Invasive Species Compendium

Detailed coverage of invasive species threatening livelihoods and the environment worldwide


Meloidogyne mayaguensis



Meloidogyne mayaguensis


  • Last modified
  • 14 July 2018
  • Datasheet Type(s)
  • Invasive Species
  • Pest
  • Preferred Scientific Name
  • Meloidogyne mayaguensis
  • Taxonomic Tree
  • Domain: Eukaryota
  •   Kingdom: Metazoa
  •     Phylum: Nematoda
  •       Family: Meloidogynidae
  •         Genus: Meloidogyne
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Preferred Scientific Name

  • Meloidogyne mayaguensis Rammah & Hirschmann, 1988

EPPO code

  • MELGMY (Meloidogyne mayaguensis)

Taxonomic Tree

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  • Domain: Eukaryota
  •     Kingdom: Metazoa
  •         Phylum: Nematoda
  •             Family: Meloidogynidae
  •                 Genus: Meloidogyne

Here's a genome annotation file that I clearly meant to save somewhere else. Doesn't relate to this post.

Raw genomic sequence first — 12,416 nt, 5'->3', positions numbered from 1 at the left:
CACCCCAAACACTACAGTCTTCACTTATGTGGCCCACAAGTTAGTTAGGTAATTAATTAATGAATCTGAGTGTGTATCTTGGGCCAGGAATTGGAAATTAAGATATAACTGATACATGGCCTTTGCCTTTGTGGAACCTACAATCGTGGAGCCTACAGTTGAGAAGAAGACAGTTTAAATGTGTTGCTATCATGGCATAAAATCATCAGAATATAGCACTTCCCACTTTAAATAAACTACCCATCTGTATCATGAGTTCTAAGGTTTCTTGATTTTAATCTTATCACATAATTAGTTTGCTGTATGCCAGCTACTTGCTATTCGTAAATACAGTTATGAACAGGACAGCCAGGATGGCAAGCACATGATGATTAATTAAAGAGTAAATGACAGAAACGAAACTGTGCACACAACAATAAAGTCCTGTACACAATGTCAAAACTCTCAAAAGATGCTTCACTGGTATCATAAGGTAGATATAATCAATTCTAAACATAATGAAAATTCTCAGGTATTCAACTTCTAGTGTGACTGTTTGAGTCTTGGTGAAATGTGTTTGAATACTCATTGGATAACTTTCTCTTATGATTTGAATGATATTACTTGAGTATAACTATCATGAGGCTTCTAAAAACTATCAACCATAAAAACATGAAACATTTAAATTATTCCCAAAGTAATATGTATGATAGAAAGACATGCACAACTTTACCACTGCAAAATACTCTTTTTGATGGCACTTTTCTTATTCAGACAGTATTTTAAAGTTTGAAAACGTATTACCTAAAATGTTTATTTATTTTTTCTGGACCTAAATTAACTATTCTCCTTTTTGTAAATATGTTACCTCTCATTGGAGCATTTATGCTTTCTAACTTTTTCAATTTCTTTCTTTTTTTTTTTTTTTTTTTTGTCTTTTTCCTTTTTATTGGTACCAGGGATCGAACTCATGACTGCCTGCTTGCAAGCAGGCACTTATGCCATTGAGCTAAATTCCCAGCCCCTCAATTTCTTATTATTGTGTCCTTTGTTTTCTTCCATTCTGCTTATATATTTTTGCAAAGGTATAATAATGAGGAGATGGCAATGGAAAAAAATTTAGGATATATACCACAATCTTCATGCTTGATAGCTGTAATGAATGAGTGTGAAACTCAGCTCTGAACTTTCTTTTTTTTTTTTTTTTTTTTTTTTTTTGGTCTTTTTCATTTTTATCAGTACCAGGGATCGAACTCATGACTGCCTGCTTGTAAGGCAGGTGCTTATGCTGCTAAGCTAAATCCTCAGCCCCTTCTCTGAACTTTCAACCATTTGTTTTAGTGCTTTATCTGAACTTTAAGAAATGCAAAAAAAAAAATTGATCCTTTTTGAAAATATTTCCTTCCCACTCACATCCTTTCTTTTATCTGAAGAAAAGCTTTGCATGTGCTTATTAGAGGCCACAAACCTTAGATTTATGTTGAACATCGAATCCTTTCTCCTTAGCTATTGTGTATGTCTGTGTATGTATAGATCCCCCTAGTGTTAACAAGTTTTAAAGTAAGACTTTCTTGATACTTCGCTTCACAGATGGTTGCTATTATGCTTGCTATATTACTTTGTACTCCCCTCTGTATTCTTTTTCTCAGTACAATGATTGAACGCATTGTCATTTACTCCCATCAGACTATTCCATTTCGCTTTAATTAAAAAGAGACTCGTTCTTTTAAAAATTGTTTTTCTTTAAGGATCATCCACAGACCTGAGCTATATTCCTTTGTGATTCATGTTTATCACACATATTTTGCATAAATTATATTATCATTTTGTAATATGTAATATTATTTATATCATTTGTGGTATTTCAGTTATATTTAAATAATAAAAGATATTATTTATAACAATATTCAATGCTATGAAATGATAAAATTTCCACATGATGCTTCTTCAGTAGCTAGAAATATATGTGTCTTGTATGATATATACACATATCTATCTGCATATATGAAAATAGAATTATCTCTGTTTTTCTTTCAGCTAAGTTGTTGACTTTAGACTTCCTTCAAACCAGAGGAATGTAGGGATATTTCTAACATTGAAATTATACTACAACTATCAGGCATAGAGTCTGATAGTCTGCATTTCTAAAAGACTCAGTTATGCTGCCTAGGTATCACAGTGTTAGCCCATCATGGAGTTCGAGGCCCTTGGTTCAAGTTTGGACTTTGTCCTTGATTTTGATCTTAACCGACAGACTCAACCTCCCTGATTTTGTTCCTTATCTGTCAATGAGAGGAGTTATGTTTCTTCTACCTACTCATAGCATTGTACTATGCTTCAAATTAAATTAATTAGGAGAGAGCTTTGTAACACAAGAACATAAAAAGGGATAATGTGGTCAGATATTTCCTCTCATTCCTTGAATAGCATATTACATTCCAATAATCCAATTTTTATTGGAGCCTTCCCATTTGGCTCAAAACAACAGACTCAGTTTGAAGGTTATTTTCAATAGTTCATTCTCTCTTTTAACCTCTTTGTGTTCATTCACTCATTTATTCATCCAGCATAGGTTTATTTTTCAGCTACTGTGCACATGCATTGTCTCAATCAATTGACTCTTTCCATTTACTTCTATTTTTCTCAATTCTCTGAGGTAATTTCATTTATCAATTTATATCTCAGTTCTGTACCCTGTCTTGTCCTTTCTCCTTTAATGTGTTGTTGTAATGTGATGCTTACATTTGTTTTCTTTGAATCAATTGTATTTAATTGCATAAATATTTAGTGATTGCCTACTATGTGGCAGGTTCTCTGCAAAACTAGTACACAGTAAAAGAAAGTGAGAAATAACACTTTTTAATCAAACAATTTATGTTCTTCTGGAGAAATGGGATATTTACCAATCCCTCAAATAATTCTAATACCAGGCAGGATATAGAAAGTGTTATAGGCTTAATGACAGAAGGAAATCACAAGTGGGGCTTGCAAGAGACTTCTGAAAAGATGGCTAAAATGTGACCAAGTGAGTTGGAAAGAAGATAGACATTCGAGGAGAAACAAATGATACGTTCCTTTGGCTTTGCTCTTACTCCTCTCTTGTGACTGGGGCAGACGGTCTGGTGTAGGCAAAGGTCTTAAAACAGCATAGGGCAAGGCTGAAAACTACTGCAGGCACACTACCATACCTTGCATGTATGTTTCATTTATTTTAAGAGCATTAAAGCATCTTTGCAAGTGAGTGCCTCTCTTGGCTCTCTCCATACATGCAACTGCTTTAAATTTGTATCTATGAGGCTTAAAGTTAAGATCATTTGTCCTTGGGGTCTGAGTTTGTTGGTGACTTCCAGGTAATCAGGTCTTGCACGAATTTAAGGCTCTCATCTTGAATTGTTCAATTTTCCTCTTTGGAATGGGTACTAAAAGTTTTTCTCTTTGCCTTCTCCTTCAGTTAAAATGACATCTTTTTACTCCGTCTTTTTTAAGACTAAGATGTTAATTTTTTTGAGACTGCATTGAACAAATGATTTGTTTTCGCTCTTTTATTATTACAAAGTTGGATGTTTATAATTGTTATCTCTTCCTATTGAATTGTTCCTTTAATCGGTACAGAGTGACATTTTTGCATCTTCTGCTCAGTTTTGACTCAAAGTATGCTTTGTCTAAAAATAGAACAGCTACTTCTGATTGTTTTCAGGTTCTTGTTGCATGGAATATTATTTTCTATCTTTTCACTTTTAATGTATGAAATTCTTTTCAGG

•                     Species: Meloidogyne mayaguensis


Top of page Females: Body pear-shaped, lacking tail protuberance. Head not annulated. Stylet 14-17 µm long; conus about half its total length; knobs round to reniform, 3.9-5.2 (4.3) µm across. Excretory pore usually opposite median oesophageal bulb, 3-5 stylet lengths from anterior end.

Perineal pattern: Rounded to dorso-ventrally oval with fine but widely spaced striae, somewhat similar to that of M. incognita and M. arenaria in having rounded dorsal arch, fine striae and lateral lines being absent (cf. double lateral lines in M. javanica) or represented by occasional breaks or a short line on one side of pattern at junction of dorsal and ventral arches. There is a prominent tail tip area (larger in size than that of M. javanica; absent in M. incognita and M. arenaria) which is circular and usually free of striae. Anal fold present. Phasmids small pore-like, one vulva slit length (21-30 µm) apart. Lateral striations on either side of vulva slit present. Egg masses small, with 150-200 eggs in each. Eggs 88-111 (98)×38-50 (44) µm.

Males: Body vermiform, 1.17-1.74 (1.5) mm long, slender (a =31-50 (40)). Head elevated, rectangular, continuous, not annulated. Stylet 21-25 (23) µm long; shaft with irregular thickness and lumen diameter; knobs rounded, distinctly separate, 4.3-5.6 (5) µm across, set off from shaft. Spicules and gubernaculum 24-31 (28) µm and 6-9 (7) µm long, respectively. Tail short; phasmids preanal, near mid-spicule level.